National Hummingbird Day is celebrated on the first Saturday in September every year. Some communities celebrate this day with activities that include educational programs, hummingbird viewings, and field trips. Hummingbirds share the raising of the chicks and males live a lot shorter because they use so much energy in defending their nests. They use a lot of energy in flying and need to rest every 15 minutes, so we must make our gardens hummingbird friendly.
Common ravens have coexisted with humans for thousands of years and have been so numerous in some areas that people have regarded them as pests. Part of their success as a species is due to their omnivorous diet: they are extremely versatile and opportunistic in finding sources of nutrition, feeding on carrion, insects, cereal grains, berries, fruit, small animals, nesting birds, and food waste. Some notable feats of problem-solving provide evidence that the common raven is unusually intelligent. Over the centuries, it has been the subject of mythology, folklore, art, and literature. In many cultures, including the indigenous cultures of Scandinavia, ancient Ireland, and Wales, Bhutan, the northwest coast of North America, and Siberia and northeast Asia, the common raven has been revered as a spiritual figure or godlike creature.
August is almost over; Sara is ready to go back to school. Summer is coming to an end, and it is time to get prepared for Autumn. The garden needs to be prepared for the Autumn/Winter season. A lot of crops love the cooler days, like cabbages and carrots. That’s also a good time for weeding the garden, since the mornings are not so warm anymore. Soon, the migrating birds and insects will visit the yard. It will be good for them to have a welcoming place where they can rest, before they have to move on to travel south. In the meantime, I’m sitting outside with a cool drink in my hand and enjoying the last days of Summer.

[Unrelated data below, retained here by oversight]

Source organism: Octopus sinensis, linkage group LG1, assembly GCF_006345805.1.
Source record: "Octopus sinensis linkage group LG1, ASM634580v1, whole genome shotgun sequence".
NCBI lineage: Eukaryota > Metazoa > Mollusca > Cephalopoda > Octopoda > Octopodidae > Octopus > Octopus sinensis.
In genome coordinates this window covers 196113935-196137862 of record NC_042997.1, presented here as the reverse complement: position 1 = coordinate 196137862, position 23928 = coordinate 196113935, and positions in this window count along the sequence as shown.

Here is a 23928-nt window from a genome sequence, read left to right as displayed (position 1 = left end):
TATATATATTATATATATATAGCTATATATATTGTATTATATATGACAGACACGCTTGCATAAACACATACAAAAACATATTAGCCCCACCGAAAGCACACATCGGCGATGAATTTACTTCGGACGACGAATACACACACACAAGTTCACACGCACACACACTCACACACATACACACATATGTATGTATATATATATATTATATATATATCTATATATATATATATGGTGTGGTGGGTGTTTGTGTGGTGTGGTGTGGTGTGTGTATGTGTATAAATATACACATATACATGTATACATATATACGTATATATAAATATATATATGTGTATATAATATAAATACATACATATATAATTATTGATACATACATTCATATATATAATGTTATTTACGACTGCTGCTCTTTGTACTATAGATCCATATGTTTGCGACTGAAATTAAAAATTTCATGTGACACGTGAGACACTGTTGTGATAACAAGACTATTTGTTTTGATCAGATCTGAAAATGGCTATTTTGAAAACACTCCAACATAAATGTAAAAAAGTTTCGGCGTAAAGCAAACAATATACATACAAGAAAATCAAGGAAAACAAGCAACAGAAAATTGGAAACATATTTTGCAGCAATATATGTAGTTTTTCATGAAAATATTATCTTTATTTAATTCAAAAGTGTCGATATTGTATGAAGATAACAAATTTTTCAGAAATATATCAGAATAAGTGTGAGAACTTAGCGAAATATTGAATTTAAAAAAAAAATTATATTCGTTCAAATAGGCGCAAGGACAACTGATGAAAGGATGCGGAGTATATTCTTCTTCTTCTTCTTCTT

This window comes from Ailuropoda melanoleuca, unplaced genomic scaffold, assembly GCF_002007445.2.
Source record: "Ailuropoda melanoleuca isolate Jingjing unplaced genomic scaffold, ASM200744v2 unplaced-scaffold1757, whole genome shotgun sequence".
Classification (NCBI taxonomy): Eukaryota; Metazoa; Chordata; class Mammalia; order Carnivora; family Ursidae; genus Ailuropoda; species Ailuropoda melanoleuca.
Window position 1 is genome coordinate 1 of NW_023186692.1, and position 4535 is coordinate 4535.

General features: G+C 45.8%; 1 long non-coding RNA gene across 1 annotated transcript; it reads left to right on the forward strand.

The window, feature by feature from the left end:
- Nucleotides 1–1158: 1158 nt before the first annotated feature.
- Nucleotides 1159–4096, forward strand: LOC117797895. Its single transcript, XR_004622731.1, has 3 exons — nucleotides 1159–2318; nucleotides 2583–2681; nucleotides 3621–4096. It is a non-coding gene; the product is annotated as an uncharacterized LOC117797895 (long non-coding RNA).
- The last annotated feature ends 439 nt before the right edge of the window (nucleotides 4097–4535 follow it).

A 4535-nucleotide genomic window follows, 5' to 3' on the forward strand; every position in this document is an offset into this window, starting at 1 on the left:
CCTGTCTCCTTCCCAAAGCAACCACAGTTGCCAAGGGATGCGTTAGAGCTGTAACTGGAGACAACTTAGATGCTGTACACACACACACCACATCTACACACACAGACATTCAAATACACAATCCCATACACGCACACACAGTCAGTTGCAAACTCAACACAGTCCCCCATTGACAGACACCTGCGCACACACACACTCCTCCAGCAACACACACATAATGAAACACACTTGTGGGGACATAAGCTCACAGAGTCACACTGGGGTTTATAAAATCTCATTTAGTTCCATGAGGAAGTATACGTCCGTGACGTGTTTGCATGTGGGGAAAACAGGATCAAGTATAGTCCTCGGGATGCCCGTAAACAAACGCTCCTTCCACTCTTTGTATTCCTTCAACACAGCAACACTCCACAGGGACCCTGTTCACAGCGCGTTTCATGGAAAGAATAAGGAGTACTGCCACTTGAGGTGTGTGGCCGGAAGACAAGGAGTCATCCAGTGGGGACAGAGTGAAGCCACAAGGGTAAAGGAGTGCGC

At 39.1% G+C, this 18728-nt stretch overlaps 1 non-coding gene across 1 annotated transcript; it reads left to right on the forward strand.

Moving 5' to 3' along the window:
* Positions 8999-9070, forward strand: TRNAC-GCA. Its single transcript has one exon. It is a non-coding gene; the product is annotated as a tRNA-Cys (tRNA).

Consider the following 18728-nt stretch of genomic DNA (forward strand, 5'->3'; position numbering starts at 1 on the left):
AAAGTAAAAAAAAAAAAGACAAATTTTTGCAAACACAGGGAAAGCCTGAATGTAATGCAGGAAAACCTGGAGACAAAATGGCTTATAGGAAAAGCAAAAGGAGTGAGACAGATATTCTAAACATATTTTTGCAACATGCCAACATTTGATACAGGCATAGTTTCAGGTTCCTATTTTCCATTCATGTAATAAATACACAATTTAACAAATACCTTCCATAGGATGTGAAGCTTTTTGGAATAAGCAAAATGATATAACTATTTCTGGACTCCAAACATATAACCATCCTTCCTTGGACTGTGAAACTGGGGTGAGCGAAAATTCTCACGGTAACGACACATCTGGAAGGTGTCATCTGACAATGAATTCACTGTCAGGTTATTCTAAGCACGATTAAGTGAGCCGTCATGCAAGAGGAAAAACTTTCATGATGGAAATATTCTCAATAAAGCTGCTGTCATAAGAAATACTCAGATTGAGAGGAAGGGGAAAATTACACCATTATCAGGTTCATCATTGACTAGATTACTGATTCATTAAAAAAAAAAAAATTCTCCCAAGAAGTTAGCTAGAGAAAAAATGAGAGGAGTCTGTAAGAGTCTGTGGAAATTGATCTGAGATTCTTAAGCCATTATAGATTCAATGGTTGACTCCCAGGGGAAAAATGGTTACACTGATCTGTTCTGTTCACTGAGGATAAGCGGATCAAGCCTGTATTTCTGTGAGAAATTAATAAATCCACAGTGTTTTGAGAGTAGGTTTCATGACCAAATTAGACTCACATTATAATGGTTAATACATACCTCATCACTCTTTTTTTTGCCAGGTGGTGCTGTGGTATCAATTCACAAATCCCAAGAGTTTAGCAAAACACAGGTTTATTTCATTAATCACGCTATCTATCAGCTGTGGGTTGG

I love going outside when nature is covered in heavy morning dew. While Kevin did his morning walk, I captured some photos in our yard. So many beautiful dew droplets were hanging off these berries and leaves. When Kevin came home, he said he saw a doe with her fawns, and several rabbits out there. The dew will hydrate them. Maybe they will leave our neighbor’s tomatoes alone. Well, there is hope. The squirrels and chipmunks are quite sneaky. 🍅🐿